Making sure TV and on-demand services remain accessible to all
Access services include subtitles, signing and audio description. They help disabled people, including those with sensory impairments, to understand and enjoy TV and on-demand programmes.
Broadcasters must, by law, provide access services on a certain amount of their programming. We explain what they must do in our TV Access Services Code, and give advice on how they can ensure they are of a high-quality and easy to use in our best practice guidelines.
To make sure access services are working for the people who rely on them, we are proposing a number of changes to our Code, including making clear to broadcasters that:
- access services must be of a good enough quality to count towards the targets that broadcasters must meet; and
- when something goes wrong with access services, broadcasters must make every effort to tell their viewers what is going on and keep them up to date;
We are also proposing to expand our best practice guidance to include, for the first time, video-on-demand providers such as ITV X and Channel 4, and subscription services like Now and Amazon Prime Video. Our approach will focus on outcomes for audiences, allowing the use of a range of technologies We are also strengthening the guidance by offering additional advice on areas including:
- serving people with cognitive and neurodevelopmental disabilities;
- alternative means of making programmes accessible (for example, improving dialogue audibility for people with hearing loss); and
- customisation, options and choice for viewers.
We are now inviting views on our proposals which must be submitted to firstname.lastname@example.org by 21 September 2023.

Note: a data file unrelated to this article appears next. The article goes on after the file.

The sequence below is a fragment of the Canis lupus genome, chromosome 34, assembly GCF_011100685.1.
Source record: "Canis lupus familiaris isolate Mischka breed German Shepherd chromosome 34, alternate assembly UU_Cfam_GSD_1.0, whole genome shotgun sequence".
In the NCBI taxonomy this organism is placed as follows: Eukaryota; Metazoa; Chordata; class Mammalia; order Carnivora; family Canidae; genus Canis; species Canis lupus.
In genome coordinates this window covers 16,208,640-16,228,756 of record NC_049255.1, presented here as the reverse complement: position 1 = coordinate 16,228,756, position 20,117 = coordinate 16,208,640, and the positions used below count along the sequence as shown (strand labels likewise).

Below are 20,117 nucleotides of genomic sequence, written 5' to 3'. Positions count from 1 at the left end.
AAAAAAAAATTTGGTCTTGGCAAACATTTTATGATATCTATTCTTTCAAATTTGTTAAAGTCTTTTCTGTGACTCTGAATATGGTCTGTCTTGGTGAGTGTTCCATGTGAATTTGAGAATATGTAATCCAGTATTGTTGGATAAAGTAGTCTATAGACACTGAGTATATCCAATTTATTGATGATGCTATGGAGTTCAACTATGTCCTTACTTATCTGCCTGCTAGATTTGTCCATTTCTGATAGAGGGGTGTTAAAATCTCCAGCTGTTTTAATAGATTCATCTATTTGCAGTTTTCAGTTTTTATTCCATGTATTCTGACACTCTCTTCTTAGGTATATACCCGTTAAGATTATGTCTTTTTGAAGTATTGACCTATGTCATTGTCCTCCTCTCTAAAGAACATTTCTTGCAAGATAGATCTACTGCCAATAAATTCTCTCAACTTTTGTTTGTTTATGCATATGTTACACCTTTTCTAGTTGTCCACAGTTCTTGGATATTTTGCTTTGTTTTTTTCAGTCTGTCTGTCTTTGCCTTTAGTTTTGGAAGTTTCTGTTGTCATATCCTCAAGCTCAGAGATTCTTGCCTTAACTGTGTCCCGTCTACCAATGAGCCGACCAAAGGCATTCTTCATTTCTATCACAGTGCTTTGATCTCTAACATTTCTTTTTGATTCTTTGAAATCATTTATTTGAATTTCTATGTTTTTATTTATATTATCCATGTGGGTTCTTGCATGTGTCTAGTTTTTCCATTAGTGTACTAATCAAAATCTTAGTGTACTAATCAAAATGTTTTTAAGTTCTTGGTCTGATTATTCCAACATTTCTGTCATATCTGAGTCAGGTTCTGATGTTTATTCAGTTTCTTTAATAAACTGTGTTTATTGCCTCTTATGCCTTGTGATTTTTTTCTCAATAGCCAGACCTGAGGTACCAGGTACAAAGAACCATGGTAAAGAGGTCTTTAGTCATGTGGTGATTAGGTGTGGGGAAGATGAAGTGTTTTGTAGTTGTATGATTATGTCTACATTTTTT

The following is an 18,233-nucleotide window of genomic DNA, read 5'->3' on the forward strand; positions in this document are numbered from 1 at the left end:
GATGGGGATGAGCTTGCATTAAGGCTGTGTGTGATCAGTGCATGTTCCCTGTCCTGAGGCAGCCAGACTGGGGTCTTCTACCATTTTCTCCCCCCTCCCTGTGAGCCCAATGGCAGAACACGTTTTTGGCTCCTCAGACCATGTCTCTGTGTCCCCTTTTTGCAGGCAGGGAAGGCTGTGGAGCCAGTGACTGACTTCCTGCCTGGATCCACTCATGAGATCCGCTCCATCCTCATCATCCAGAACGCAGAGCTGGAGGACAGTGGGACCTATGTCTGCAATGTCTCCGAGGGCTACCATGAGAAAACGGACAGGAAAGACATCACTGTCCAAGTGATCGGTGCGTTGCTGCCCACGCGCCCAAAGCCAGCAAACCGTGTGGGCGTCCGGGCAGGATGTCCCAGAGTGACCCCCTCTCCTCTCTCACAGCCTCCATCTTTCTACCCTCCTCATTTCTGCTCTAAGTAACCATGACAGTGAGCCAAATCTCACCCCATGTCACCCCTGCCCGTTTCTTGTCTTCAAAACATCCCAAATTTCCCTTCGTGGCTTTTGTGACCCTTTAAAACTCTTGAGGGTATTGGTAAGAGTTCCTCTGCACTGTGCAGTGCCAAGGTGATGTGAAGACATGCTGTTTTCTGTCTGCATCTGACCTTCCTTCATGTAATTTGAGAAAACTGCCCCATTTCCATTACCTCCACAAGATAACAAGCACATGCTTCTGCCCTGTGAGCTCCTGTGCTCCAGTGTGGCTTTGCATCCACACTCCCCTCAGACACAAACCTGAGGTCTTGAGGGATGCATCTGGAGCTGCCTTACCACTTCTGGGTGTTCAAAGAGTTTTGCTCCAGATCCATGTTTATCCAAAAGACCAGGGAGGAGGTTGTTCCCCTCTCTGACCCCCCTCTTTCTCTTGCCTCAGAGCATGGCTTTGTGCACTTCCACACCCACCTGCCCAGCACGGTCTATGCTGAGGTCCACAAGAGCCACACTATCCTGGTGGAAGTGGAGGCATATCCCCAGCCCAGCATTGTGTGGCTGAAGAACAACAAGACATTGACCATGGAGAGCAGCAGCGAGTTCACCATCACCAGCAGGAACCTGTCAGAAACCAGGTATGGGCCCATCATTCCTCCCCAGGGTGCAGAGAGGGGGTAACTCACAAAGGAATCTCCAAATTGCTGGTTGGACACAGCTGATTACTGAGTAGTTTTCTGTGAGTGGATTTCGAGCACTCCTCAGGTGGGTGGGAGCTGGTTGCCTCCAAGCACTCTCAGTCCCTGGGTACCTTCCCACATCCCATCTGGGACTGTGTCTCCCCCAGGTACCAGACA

Our consultation is available in British Sign Language (BSL), and people can also respond to it by BSL. A plain-English summary is also available.
Update on accessibility of on-screen programme guides
Separately today, Ofcom has published its annual update on improvements made to the accessibility of electronic programme guides (EPGs).
EPGs are on-screen menus that tell people what TV programmes are available to help them plan their viewing and discover new programmes.
But people with hearing and visual impairments can often experience particular difficulties when using them, meaning their viewing choices may be unnecessarily restricted, and they could miss out on finding programmes.
Our report finds that, in the last year, most providers have improved or extended the availability of accessibility features set out in the EPG Code. These features are: text-to-speech, highlighting or filtering, magnification and high-contrast displays. In summary:
- All four accessibility features are available on Freeview (Everyone TV) EPGs via its Accessible TV Guide.
- Freesat (Everyone TV) lags behind Freeview, with only one feature available in full on certain devices. We expect to see further progress in next year’s report.
- Virgin Media now offers all four accessibility features and Sky offers three of the four. Sky and Virgin Media both have extended, or have plans to further extend availability in the coming year; and
- Two accessibility features are available, on YouView devices, remaining unchanged since our last report. We’ve been clear that YouView should consider accessibility requirements in any future product developments of updates.
We also report findings from our consumer research and interviews conducted with some RNIB members to understand their experience in navigating to TV and on-demand programmes, whether via the EPG or in other ways. This underlines the importance of accessible service design to support audiences in a more fragmented media landscape.